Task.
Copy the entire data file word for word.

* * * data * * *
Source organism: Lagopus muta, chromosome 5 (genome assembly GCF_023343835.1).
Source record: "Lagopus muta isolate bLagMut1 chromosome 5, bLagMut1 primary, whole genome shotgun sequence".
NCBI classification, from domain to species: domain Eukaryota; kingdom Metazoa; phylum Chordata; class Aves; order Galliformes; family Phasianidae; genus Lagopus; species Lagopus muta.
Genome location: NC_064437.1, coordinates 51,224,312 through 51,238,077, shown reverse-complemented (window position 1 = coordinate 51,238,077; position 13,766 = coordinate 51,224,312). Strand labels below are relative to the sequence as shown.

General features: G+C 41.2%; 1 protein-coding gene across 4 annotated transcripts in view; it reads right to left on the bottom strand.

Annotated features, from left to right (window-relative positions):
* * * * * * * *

Source organism: Lagopus muta, chromosome 5 (genome assembly GCF_023343835.1).
Source record: "Lagopus muta isolate bLagMut1 chromosome 5, bLagMut1 primary, whole genome shotgun sequence".
NCBI classification, from domain to species: domain Eukaryota; kingdom Metazoa; phylum Chordata; class Aves; order Galliformes; family Phasianidae; genus Lagopus; species Lagopus muta.
Genome location: NC_064437.1, coordinates 51,224,312 through 51,238,077, shown reverse-complemented (window position 1 = coordinate 51,238,077; position 13,766 = coordinate 51,224,312). Strand labels below are relative to the sequence as shown.

General features: G+C 41.2%; 1 protein-coding gene across 4 annotated transcripts in view; it reads right to left on the bottom strand.

Annotated features, from left to right (window-relative positions):